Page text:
Your voice, your choice! Helping parents and teenagers to learn about healthy relationships
Herts Young Homeless recently reported a new and worrying trend of young people using its services as a result of unhealthy relationships. In response to this, and at the request of some parents in our community, we supported the charity in providing its advice and learning session on forming healthy relationships to parents and teenagers aged 11-16.
Both sessions focused on teaching young people and parents how to identify different types of abuse, the signs and symptoms of abusive or coercive behaviour, and how to stay safe in a relationship. As well as relationships, the sessions discussed ‘sexting’ and its implications, consequences and long-term impact. All of the activities and conversations helped to ensure that these young people were able to talk confidently about healthy relationships, and gave them tools to use in day-to-day life. All the young people who attended also received a certificate, free pizza and a £10 Amazon voucher!
Thanks to the effectiveness of the sessions, 100% of the young people who attended are now able to identify an unhealthy relationship, and able to name at least one service that they can go to for help. By educating families on how to spot the signs of abuse, and by advising teenagers on what they can do to keep themselves safe, we can help young people to stay safe.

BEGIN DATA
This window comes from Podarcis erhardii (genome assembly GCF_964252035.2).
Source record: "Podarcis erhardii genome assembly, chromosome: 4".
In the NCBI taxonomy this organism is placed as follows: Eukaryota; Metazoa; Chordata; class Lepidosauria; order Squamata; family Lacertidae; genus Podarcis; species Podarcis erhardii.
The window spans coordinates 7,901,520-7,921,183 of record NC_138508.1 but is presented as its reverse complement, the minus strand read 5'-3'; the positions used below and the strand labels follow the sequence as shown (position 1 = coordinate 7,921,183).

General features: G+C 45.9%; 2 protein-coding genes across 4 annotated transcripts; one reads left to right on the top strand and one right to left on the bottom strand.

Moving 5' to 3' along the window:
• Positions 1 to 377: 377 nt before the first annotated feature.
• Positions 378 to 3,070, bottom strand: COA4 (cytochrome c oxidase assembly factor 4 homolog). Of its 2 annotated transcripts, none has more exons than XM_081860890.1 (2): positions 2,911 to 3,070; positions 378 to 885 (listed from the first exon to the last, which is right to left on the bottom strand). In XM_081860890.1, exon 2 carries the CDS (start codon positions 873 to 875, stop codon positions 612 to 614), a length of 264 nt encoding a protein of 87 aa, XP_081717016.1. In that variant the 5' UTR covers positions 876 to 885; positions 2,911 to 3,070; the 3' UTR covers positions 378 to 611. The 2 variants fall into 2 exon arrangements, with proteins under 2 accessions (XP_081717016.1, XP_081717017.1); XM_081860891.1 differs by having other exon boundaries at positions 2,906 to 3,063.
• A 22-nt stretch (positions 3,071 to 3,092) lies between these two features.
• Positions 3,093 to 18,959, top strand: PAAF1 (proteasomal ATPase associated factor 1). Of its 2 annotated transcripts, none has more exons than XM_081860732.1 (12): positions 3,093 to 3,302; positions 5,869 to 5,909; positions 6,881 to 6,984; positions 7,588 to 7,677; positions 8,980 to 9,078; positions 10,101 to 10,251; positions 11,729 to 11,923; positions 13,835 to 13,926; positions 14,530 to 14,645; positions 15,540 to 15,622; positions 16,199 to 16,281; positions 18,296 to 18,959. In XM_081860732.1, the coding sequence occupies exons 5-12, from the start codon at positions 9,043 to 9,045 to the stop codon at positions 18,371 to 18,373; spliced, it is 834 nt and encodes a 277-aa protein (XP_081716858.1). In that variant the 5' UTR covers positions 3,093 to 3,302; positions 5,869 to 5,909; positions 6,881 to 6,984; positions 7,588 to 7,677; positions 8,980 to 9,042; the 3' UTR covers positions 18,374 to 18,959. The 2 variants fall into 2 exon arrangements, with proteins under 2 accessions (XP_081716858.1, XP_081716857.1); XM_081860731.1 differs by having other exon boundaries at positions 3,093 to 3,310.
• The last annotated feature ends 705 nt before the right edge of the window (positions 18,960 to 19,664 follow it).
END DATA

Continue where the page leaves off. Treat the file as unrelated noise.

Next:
After the session, feedback showed that 100% of the young people who attended thought what they had learned was ‘helpful’. When asked what new things they had learnt, the answers ranged from “all the different types of abuse, including financial abuse which I hadn’t heard of before” and “I learnt what ‘sexting’ is, and why I shouldn’t do it”. Thanks to these important sessions, both parents and young people can now look to a future where they pursue healthy and positive relationships.
Sarah Manzie, Education Service Facilitator for Herts Young Homeless, said of the events: “I’m really pleased we were able to deliver these sessions for adults and teenagers in Watford. By giving young people the chance to openly discuss these topics on their terms, we can encourage healthy relationships and, in the long term, go some way to preventing youth homelessness. I’d like to thank Watford Community Housing for their commitment to helping young people and for all their support in bringing these sessions to life.”
For more information about Herts Young Homeless and their work preventing youth homelessness go to www.hyh.org.uk